According to the agency, the $18.2 million state agencies transferred to OHA for the use of public land trust lands in fiscal year 2016, approximately $131,000 was transferred from the Office of Mauna Kea Management.

(Following state law, OHA then returned $3.1 million, the amount over the $15.1 million interim cap on OHA’s pro rata portion of the public land trust, to the ceded lands collection trust fund account.)

The Office of Maunakea Management is responsible for day-to-day management of the Mauna Kea Science Reserve, as detailed in a master plan adopted by the UH Board of Regents in 2000.

OMKM, as it is known, states on its website, “Our mission is to achieve harmony, balance and trust in the sustainable management and stewardship of Mauna Kea Science Reserve through community involvement and programs that protect, preserve and enhance the natural, cultural and recreational resources of Maunakea while providing a world-class center dedicated to education, research and astronomy.”

Ahuna, however, said Wednesday, “It’s time to abandon any hope that UH is capable or even willing to provide the level of aloha and attention to Mauna Kea that it deserves.”

In a press release, OHA pointed to four state audits that the agency said “documented and criticized the state and UH’s mismanagement of Mauna Kea. The initial audit from 1998 concluded that “little was done” to protect the natural resources on Mauna Kea since the first telescope was constructed in 1968.

OHA acknowledged that the three follow-up audits “revealed that while some progress had been made, more needed to be done.”

Among the “countless issues and failings” on the part of UH and the state are the following, according to OHA:

  • failure to budget and fund proper management of Mauna Kea;
  • failure to “prudently” negotiate sublease terms (e.g., by allowing 11 of 13 telescopes to not pay rent);
  • failure to “adequately implement” the 2009 Comprehensive Management Plan, with 32 of the 54 management actions that specifically affect Native Hawaiians “remaining incomplete”;
  • failure to create an environment “respectful” of Mauna Kea’s cultural landscape (e.g., by not adequately protecting Native Hawaiian traditional and customary rights and practices on Mauna Kea);
  • failure to manage access to Mauna Kea and activities on Mauna Kea, “which has led to vehicular accidents and personal injuries and deaths, and hazardous material spills”; and
  • failure to manage observatory development and decommissioning.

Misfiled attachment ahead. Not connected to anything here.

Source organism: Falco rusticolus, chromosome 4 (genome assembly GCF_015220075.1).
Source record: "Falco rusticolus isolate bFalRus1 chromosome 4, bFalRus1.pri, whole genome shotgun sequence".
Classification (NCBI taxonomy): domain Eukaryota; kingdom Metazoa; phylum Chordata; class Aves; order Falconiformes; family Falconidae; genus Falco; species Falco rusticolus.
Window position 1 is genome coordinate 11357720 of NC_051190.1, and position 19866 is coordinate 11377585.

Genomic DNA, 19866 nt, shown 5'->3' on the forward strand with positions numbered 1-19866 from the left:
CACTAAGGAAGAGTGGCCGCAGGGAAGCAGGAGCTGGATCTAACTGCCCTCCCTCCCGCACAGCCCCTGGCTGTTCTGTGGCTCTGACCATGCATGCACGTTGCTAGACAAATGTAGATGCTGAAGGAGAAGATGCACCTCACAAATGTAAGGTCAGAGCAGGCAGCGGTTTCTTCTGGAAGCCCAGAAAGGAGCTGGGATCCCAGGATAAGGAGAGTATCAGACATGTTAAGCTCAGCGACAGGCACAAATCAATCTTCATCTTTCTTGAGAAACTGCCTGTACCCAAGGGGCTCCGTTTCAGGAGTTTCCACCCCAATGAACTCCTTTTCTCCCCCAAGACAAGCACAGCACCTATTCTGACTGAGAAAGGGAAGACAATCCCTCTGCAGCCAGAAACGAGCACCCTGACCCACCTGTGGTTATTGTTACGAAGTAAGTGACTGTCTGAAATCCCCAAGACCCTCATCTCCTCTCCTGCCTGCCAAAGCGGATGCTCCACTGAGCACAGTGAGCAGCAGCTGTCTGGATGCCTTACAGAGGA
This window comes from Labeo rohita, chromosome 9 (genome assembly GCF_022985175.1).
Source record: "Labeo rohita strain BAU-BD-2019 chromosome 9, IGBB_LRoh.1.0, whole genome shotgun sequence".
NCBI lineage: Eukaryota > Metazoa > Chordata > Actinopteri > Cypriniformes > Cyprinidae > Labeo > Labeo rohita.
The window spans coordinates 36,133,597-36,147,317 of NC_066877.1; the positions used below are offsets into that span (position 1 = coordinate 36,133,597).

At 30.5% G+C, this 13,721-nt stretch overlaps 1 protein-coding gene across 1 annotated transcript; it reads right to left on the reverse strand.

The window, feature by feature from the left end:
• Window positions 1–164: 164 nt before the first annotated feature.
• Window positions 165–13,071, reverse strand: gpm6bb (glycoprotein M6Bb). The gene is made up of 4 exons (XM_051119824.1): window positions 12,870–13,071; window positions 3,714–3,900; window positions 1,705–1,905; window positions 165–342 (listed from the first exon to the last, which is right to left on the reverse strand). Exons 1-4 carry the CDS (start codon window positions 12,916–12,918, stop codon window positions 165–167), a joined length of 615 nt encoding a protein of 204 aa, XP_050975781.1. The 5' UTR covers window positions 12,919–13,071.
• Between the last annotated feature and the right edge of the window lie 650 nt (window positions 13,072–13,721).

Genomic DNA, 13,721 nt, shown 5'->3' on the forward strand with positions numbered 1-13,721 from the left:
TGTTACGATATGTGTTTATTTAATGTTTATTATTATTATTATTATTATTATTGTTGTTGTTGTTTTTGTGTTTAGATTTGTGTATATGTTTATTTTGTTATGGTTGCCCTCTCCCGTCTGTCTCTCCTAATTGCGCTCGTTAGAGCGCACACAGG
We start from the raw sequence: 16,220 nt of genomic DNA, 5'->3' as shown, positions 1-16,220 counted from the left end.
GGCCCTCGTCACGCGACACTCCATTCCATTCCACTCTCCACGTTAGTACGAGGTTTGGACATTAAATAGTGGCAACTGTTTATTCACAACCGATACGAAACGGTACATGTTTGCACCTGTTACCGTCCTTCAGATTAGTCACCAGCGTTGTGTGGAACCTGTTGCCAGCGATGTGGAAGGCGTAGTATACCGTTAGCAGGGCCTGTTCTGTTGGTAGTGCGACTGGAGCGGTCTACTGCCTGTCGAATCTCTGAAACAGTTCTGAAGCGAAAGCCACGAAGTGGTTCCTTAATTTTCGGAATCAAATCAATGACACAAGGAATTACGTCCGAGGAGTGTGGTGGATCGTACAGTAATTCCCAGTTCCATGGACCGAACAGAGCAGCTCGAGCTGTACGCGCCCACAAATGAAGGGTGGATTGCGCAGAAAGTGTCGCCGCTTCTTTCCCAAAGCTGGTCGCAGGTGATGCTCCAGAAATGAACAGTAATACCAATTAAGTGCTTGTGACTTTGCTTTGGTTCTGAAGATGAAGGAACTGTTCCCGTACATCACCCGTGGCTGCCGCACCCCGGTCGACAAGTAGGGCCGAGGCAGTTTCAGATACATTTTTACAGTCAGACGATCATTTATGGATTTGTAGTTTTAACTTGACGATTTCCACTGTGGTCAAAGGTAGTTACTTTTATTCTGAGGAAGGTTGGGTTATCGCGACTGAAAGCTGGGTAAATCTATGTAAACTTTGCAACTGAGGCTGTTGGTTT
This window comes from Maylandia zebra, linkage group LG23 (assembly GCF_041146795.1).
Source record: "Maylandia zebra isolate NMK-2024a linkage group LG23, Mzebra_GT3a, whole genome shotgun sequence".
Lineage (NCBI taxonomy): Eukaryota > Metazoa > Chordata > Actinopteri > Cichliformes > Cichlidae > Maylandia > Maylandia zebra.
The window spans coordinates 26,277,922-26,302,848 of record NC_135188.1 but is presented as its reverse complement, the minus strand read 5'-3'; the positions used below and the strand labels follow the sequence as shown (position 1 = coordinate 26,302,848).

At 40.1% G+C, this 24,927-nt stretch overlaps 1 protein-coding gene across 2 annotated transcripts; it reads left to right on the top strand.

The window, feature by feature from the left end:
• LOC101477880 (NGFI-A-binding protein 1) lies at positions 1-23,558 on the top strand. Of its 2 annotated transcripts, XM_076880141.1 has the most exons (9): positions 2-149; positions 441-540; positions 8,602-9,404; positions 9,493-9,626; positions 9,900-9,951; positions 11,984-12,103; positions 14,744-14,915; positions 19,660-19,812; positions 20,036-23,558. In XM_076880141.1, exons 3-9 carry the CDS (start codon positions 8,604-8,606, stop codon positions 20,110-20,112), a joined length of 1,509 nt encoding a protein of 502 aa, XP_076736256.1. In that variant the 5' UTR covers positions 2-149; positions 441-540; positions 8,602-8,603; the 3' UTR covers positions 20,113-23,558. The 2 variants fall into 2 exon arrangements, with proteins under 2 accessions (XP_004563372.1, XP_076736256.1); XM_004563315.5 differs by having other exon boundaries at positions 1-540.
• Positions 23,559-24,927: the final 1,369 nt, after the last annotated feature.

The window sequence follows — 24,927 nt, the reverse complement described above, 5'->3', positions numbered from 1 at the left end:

Meisenzahl said he could not respond to the lawsuit “in general,” but he encouraged people to “take a look at the record themselves.”

He cited the same four audits as evidence of the “tremendous amount of progress that the university has made on the mountain” over the past 50 years. He also characterized the first audit of Mauna Kea as “a wakeup call that led to the creation of a new approach to stewardship, which is community-based leadership.”

DLNR DOCARE Dept Land and Natural Resources Maunakea
State officials have made multiple arrests of protesters on Mauna Kea that call themselves “protecters” of the mountain. This photo is from June 2016. Cory Lum/Civil Beat/2015

He added, “Critics always cite the 1998 report, which is almost 20 years old, but fail to mention the State Auditor’s follow up report in 2014 that said, ‘We found that UH has developed several management plans that provide a comprehensive framework for managing and protecting Mauna Kea while balancing the competing interests of culture, conservation, scientific research and recreation.”

Meisenzahl also said Amano’s detailed ruling and the Mauna Kea Comprehensive Management Plan also underscore that progress.

“Sure, there are conversations to be had, but nothing should discount the last 30 years and what’s been done,” he said.

But OHA believes that the time for talk is over. It said that a nearly two-year mediation process with the state and UH was unsuccessful

“The state and UH have failed as trustees and stewards of this beloved and sacred place,” said Kamana‘opono Crabbe, OHA’s chief executive officer. “It’s been nearly 20 years since the first audit identified major issues with the management of Mauna Kea, and it is unacceptable that these concerns continue to remain. Having exhausted all our options, we are compelled to file this lawsuit to hold the state accountable for its mismanagement.”

OHA’s Lawsuit Against Hawaii And UH, Nov. 7, 2017: